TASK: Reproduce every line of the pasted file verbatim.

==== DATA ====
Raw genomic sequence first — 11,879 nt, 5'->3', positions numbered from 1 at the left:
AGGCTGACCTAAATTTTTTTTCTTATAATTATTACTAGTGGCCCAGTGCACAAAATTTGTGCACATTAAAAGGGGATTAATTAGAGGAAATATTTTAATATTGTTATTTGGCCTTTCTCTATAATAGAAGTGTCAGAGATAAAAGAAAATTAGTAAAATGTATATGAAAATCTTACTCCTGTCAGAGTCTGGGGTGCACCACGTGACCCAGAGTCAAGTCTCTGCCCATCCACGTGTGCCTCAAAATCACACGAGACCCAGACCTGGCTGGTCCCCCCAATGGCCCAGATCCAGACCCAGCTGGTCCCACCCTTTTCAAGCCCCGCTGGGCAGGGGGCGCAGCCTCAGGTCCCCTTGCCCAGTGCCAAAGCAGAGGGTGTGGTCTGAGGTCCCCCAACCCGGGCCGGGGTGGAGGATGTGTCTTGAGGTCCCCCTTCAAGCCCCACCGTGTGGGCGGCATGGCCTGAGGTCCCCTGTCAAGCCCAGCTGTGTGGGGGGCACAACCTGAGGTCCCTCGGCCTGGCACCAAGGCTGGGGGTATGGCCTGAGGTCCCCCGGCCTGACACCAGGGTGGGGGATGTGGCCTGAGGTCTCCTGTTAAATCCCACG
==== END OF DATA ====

Raw genomic sequence first — 11,879 nt, 5'->3', positions numbered from 1 at the left:
AGGCTGACCTAAATTTTTTTTCTTATAATTATTACTAGTGGCCCAGTGCACAAAATTTGTGCACATTAAAAGGGGATTAATTAGAGGAAATATTTTAATATTGTTATTTGGCCTTTCTCTATAATAGAAGTGTCAGAGATAAAAGAAAATTAGTAAAATGTATATGAAAATCTTACTCCTGTCAGAGTCTGGGGTGCACCACGTGACCCAGAGTCAAGTCTCTGCCCATCCACGTGTGCCTCAAAATCACACGAGACCCAGACCTGGCTGGTCCCCCCAATGGCCCAGATCCAGACCCAGCTGGTCCCACCCTTTTCAAGCCCCGCTGGGCAGGGGGCGCAGCCTCAGGTCCCCTTGCCCAGTGCCAAAGCAGAGGGTGTGGTCTGAGGTCCCCCAACCCGGGCCGGGGTGGAGGATGTGTCTTGAGGTCCCCCTTCAAGCCCCACCGTGTGGGCGGCATGGCCTGAGGTCCCCTGTCAAGCCCAGCTGTGTGGGGGGCACAACCTGAGGTCCCTCGGCCTGGCACCAAGGCTGGGGGTATGGCCTGAGGTCCCCCGGCCTGACACCAGGGTGGGGGATGTGGCCTGAGGTCTCCTGTTAAATCCCACG